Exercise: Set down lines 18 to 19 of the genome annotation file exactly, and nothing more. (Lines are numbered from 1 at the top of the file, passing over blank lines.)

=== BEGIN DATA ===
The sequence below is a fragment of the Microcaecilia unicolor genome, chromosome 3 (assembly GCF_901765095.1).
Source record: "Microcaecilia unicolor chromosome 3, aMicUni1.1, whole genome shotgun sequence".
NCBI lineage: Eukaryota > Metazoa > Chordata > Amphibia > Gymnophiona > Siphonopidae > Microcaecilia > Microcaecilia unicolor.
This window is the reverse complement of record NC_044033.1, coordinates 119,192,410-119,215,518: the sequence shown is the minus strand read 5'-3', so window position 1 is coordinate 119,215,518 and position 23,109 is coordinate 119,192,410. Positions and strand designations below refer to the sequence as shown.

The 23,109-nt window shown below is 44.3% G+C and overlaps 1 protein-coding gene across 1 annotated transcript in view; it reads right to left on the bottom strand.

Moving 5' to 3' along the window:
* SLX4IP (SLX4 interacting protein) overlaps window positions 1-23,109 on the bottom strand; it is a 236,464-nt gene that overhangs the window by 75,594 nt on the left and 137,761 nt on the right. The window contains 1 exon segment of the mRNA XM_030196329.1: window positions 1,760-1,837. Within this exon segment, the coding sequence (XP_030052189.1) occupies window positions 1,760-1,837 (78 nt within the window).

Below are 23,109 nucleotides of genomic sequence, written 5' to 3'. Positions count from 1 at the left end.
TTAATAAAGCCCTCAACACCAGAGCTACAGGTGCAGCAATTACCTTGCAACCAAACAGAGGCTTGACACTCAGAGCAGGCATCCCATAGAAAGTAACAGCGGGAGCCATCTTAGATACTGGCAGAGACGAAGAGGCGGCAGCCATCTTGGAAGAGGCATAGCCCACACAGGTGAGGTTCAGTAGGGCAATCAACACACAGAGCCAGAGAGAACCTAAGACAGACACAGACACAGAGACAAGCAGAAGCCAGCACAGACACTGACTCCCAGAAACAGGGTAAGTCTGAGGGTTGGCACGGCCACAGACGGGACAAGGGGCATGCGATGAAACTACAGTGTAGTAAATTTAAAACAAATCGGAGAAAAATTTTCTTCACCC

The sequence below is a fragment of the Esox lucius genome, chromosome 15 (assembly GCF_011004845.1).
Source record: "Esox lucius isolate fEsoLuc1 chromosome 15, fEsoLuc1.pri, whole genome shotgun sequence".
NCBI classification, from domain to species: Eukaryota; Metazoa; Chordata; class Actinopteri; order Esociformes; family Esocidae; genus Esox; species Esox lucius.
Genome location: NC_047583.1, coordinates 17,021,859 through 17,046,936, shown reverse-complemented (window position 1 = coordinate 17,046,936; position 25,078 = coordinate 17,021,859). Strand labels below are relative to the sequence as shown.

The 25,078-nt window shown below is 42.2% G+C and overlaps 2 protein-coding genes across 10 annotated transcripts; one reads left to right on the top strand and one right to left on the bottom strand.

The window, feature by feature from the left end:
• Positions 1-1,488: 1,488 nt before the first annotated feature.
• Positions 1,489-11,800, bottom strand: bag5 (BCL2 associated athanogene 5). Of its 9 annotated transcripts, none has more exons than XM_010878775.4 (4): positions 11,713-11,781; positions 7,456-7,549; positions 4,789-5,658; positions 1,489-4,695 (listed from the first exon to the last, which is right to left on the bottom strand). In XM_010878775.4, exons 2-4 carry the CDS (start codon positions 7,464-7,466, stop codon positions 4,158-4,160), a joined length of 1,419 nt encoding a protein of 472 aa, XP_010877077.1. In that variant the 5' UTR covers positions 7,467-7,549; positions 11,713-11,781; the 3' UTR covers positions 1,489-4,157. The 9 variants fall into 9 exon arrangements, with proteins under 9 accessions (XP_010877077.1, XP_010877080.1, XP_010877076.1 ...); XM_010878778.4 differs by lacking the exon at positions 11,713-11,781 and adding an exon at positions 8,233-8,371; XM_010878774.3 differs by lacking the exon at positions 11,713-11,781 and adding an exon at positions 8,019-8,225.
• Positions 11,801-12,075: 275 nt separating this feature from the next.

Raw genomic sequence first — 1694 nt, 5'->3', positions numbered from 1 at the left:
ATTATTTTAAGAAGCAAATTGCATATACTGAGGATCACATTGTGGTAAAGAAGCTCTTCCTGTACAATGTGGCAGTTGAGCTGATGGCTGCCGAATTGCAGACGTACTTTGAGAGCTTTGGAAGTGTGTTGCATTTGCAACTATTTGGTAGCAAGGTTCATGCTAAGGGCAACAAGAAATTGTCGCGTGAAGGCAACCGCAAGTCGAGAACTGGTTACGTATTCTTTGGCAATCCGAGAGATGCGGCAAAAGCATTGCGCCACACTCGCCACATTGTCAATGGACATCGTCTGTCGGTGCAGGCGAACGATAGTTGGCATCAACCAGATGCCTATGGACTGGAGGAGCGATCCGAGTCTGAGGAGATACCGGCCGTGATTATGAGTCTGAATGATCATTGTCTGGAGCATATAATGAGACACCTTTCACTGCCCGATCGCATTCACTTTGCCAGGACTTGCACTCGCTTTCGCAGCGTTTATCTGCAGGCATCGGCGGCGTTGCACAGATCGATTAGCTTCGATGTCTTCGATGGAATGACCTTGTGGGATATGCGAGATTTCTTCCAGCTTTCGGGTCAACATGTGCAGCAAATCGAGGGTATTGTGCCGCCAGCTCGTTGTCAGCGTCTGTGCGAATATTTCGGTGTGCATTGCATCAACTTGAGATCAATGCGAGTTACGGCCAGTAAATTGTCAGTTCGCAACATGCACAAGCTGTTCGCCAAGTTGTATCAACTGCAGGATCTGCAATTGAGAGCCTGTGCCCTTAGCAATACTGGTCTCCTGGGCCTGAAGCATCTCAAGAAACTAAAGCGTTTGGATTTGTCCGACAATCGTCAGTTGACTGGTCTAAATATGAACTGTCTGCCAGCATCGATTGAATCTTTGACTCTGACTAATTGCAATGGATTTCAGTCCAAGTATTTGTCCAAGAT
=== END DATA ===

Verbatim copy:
• Positions 11,801-12,075: 275 nt separating this feature from the next.

Raw genomic sequence first — 1694 nt, 5'->3', positions numbered from 1 at the left: